The Jeep Liberty uses the 3.7L V-6 engine, which has become somewhat notorious among its owners for being a fuel hog. The 10- to 11-mpg range is realistic for most, and once the camping gear is loaded up for the weekend this figure can sink even lower. Add a few mods such as a lift and bigger tires or maybe a couple of heavy-duty bumpers, and you'll likely experience even worse fuel mileage.
Set on obtaining better fuel mileage for our 3.7L V-6-equipped '02 Liberty, we scoured the aftermarket for available mileage- and power-enhancing components. We eventually came up with two items that were designed for use on the Liberty that were from reputable companies with good histories of supplying quality, functional parts. First on the list was an air-intake system to create greater airflow to the engine. Advanced Flow engineering (aFe) provided one of its Magnum Force intake systems to meet this need. We also wanted to open up the exhaust a bit to garner a more free-flowing system. We elected to use an easy-to-install cat-back kit manufactured by MagnaFlow Performance Exhaust. Both systems were easily installed in just a short time and created a decent "seat-of-your-pants" power improvement. For actual dyno results and further impressions of these installed items, check out the "Dyno Results" sidebar.
The aFe Magnum Force intake system utilizes a heavy-gauge metal filter housing that replaces the stock airbox.A washable aFe Magnum Sport VS universal open-element filter is also incorporated and transmits cold air to the engine via a roto-molded plastic tube that secures to the throttle body. The MagnaFlow 3.7L V-6 cat-back exhaust system is manufactured from 2.5-inch, mandrel-bent, stainless steel tubing and includes a 3.5-inch polished stainless steel exhaust tip with a slashed and rolled end. Both items are available for all years of Jeep Liberty vehicles equipped with either the 2.4L I-4 or the 3.7L V-6.
Dyno ResultsTo get the numeric interpretation of what the aFe and MagnaFlow systems offered the 3.7L V-6 Jeep Liberty engine, we completed before-and-after dyno runs at Dynamic Racing Solutions in La Habra, California. Dyno results don't really impress me that much in general, and in this case the after runs were actually right about where I had expected to see them: not really great, but not really bad either.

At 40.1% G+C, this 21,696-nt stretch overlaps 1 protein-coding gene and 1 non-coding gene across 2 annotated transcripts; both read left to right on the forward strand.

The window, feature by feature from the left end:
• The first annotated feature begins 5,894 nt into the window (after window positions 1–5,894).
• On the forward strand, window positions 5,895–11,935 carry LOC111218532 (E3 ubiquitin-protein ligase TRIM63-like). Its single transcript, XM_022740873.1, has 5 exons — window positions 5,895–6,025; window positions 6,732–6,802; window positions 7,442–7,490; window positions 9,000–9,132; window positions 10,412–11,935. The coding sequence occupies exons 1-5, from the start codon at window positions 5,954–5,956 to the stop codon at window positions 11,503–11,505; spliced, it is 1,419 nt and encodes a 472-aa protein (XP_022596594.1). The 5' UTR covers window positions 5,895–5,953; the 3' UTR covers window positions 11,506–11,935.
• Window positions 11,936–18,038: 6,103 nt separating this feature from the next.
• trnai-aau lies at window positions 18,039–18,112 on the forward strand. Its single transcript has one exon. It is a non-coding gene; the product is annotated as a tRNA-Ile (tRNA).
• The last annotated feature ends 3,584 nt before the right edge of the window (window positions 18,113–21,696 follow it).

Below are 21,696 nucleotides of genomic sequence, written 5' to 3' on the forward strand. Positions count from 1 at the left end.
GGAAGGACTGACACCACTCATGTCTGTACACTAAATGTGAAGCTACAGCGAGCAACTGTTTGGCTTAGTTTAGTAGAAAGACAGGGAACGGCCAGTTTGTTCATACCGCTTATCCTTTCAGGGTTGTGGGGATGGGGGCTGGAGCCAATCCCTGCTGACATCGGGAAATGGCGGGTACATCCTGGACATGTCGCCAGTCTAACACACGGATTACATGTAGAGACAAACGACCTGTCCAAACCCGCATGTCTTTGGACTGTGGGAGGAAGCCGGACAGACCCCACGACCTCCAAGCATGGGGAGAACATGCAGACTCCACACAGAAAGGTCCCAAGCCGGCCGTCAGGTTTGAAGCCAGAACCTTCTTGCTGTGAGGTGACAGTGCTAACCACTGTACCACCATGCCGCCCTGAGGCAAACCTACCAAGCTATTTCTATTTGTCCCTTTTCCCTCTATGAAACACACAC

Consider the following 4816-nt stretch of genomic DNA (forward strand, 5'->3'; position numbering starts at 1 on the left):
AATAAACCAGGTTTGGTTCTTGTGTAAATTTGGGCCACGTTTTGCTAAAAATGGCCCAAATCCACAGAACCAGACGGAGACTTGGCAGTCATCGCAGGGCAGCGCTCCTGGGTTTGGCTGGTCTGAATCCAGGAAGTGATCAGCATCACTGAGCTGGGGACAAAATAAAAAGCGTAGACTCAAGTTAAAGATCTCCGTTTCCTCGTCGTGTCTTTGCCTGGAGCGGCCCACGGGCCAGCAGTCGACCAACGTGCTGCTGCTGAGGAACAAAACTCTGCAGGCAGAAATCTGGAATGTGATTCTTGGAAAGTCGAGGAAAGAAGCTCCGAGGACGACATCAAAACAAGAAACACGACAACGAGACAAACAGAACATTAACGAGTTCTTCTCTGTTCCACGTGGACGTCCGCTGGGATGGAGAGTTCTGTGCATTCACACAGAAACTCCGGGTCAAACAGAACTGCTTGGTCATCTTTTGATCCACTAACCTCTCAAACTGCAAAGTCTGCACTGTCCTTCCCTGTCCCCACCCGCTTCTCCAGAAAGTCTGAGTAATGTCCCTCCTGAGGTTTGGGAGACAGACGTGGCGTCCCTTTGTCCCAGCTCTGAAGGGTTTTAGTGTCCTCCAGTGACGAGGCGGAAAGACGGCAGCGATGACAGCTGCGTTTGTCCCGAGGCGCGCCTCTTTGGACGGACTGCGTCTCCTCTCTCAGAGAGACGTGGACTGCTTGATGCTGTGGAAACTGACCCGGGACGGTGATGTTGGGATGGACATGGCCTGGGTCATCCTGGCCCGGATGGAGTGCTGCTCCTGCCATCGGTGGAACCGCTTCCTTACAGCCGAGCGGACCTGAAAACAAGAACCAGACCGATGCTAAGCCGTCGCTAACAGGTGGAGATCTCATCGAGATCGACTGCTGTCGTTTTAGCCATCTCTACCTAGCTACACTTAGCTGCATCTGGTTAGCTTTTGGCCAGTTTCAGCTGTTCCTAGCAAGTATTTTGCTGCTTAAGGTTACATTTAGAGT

The installation of the aFe and MagnaFlow components netted only about 3-1/2 more horsepower than the vehicle produced during the base runs with the stock components still in place. In stock form, the Liberty 3.7L V-6 produced 149.9 hp. With the two kits installed, 152.45 hp was created. We were more satisfied with the torque results than the horsepower since we saw a slightly larger increase. The Liberty produced 166 lb-ft torque during the base runs but leapt to 170 lb-ft with the aFe and MagnaFlow components in place. Though an SAE correction factor was utilized, we should also note that the base runs were completed earlier in the day when it was 79.66 degrees F, while during the final runs it was roughly 10 degrees warmer.
While neither the horsepower nor the torque levels showed an immense increase, we'll take every bit we can get, especially considering that we have more than a few power-stealing components in place. The 245/75R16 Goodyear Wrangler MT/R tires installed on this Liberty are the same used on the Jeep Wrangler Rubicon and weigh about 50 pounds each. Compare this to the stock Liberty offerings of the 215/75R16 Goodyear Wrangler ST (26 pounds) and 235/70R16 Goodyear Wrangler SR-A (32 pounds), and we're pushing nearly 100 pounds of extra weight. The engine power is also spinning through a Klune-V unit, which also sucks up some of the extra horsepower and torque that is channeled to the rear wheels.
Despite the meager power improvements, the installation of the aFe and MagnaFlow systems still delivered some good. After running through three tanks of gas, we've experienced a significant improvement in fuel mileage. Where we were previously accustomed to achieving 10 to 11 mpg, we are now getting 12.5 mpg - more than a 2-mpg increase. The aFe and MagnaFlow systems also provided a sufficient degree of more "seat-of-your-pants" power gain, which might have been even greater with the stock-size tires still in place.